As COVID-19 started to impact our lives and changed the way we operated, WFH became the new normal and most of us had to hit the ground running to accommodate our attitude and habits. When a crisis like this happens, the pace of business is different. We have started to see work with a completely different lens. We are suddenly having to accept the fact that telecalls will have children popping in or one needs to align the office schedules to address the pressing needs at home. There is a lot of human element that people have started to accept and work around that, which has led to a lot of patience been built in either while working on something important or attending meetings over video conferencing. So is it here to stay, I presume so. This has given every organization to have a plan B and be prepared with it to be able to transition better in similar kind of situations. Moreover, even traditional organizations have faith now that WFH can work and people can be productive. End of the day in my personal view, if an employee is delivering on time should I bother whether they are in office, home, or even the cafeteria? Frankly, no. Certainly, WFH provides greater flexibility and our time can be better utilized and specifically where people have a longer time to commute or need to be at home for any pressing needs. On the other hand, does this model hamper my ability to connect with my teams and maybe have a corridor chat or quick coffee break and would it matter? The answer is yes. So effectively, I feel that it has got to do with the role one has in the organization and there is no single right or wrong answer.

This model is ideal for those who have elderly parents and very young children at home. They can optimize their time and efforts. Moreover, we have access to a greater talent pool as the physical location does not matter any longer. We can hire from anywhere in the country. It also allows us to stay close to the customer at all times.

There’s a strong element of human connect that I personally miss today – the non-verbal aspect of communication, observing behavioural traits, etc. Technology is so powerful today that it almost provides an experience that is as good as face-to-face interactions.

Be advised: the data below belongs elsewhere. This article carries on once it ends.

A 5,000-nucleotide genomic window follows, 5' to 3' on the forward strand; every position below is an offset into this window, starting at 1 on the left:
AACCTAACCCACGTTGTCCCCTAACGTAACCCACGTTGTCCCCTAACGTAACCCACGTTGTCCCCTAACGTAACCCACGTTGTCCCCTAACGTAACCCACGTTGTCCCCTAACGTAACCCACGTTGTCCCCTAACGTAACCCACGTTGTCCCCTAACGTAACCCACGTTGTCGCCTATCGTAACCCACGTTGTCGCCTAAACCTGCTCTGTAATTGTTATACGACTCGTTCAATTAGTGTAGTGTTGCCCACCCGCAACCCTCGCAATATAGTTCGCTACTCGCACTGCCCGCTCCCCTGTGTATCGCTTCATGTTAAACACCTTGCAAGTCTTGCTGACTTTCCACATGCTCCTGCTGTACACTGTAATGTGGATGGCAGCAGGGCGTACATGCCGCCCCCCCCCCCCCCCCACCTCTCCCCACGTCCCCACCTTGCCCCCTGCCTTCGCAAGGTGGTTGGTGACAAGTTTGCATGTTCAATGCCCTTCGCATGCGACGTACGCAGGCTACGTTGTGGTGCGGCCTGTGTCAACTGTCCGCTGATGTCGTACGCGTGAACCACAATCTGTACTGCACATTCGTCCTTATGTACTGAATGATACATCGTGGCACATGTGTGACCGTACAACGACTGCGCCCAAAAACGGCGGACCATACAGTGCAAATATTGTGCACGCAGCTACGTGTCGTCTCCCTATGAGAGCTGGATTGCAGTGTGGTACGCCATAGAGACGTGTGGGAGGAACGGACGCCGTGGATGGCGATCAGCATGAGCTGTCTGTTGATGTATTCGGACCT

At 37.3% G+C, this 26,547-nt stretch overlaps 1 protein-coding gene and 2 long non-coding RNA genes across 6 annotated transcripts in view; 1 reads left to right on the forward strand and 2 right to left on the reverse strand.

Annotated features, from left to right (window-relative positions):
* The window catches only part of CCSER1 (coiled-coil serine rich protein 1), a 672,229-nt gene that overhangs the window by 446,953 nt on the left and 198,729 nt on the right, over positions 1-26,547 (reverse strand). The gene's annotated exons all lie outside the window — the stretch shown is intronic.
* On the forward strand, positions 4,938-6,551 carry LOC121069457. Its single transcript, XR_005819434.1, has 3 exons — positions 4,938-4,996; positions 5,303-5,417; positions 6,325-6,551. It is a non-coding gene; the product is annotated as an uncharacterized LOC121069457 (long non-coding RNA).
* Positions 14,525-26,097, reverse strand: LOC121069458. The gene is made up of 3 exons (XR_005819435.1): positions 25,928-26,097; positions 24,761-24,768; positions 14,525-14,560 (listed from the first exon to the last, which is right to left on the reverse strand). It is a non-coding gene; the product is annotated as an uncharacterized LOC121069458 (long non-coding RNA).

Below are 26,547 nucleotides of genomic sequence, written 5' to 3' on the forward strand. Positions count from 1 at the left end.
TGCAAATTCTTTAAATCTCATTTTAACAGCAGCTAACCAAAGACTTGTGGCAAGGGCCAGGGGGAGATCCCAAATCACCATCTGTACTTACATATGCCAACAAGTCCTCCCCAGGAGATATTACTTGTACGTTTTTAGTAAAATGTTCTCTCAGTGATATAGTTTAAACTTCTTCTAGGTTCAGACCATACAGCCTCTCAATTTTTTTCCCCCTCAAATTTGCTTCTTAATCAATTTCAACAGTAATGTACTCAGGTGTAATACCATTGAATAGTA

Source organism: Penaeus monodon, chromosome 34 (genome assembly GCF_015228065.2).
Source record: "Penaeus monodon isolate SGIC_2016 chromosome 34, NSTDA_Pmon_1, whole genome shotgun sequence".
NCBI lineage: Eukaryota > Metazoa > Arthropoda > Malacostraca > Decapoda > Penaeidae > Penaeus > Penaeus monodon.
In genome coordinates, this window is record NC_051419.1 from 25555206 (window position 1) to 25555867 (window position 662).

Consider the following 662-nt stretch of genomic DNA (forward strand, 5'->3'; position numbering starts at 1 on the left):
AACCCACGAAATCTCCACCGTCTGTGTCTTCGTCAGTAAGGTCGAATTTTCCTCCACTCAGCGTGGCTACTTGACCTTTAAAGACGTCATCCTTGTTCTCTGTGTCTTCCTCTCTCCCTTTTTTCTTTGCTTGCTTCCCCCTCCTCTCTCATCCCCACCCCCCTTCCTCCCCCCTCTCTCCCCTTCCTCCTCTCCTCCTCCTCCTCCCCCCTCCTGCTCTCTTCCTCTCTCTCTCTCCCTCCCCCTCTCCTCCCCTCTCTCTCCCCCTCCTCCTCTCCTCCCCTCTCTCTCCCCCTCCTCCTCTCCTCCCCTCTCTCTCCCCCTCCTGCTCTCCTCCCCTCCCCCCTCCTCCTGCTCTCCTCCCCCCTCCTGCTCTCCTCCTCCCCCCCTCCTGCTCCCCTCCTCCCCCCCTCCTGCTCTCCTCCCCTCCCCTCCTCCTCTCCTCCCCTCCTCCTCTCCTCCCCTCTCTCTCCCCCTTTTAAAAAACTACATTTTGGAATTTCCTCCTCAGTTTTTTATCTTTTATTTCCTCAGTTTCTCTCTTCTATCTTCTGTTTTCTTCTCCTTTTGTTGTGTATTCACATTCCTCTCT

Not everyone has the same level of self-motivation. Some need more handholding and arguably, remote working may not necessarily suit them. We can’t ignore the fact that we are creatures of habit and some people can only function effectively when there’s a definitive framework in place, such as an office environment. Also, some managers value face-time a lot and would prefer the traditional approach over remote working. The more granular your engagements are, the number of touchpoints also increases proportionately. In some cases, a hands-off approach works, and in others, it doesn’t. In certain instances, the element of de-motivation cannot be ruled out entirely. The WFH model is entirely dependent on TRUST and, a very high degree of self-discipline is required to make it sustainable in the long run. So, a SWOT might not exactly fit in here as the demarcations have very thin lines and roles, job profiles and the organizational culture drives a lot of the decision-making process.

With respect to your question of the hiring process and the interviewing challenges, remote interviews are probably as good as 95% of the real thing – technology is powerful today. Even a few years back, it wasn’t the case but now things have improved and there’s a very little difference today. An interview gives us an opportunity to study the behavioural aspect of candidates under stress. Particularly, the non-verbal aspect of communication. Technology on this front is improving continuously and giving us all the necessary cues. Today, there are so many virtual meetings that it has almost become a regular feature. With time, we’d have perfected the mechanism and there’d be very little to separate from face-to-face meetings.

How can India optimize from this crisis – manufacturing and services angle? Things that will work and those which won’t?

As I am not an expert in the manufacturing industry, I can only speak from the cybersecurity perspective and provide my thoughts. It is often said that India had missed the manufacturing bus. But, COVID-19 has brought back the focus on manufacturing, and now a great opportunity in this sector awaits the nation.

In the manufacturing sector, there’ll be a stronger focus on automation to bring down cost and increase productivity – a great opportunity to wean away businesses from countries. Already, many companies are pulling out and the contenders in other regions are bidding hard. If India plays its cards well, we will have a great chance ahead. Obviously, the more you automate, the more you need to augment the cybersecurity posture. And, it’s not just software but hardware devices too.

Specific leadership traits during disaster recovery.
  • First, we need to accept that there’s great uncertainty.
  • We need to set a common direction for the team with a neutral view. Only then, diverse teams can be aligned.
  • Planning is a major component, but it needs to have a high degree of flexibility.
  • During a crisis, we need a greater emotional connection with the team and should always be open to helping others at any time of the day. Anxieties in humans often come without notice and they don’t follow a 9 – 6 cycle.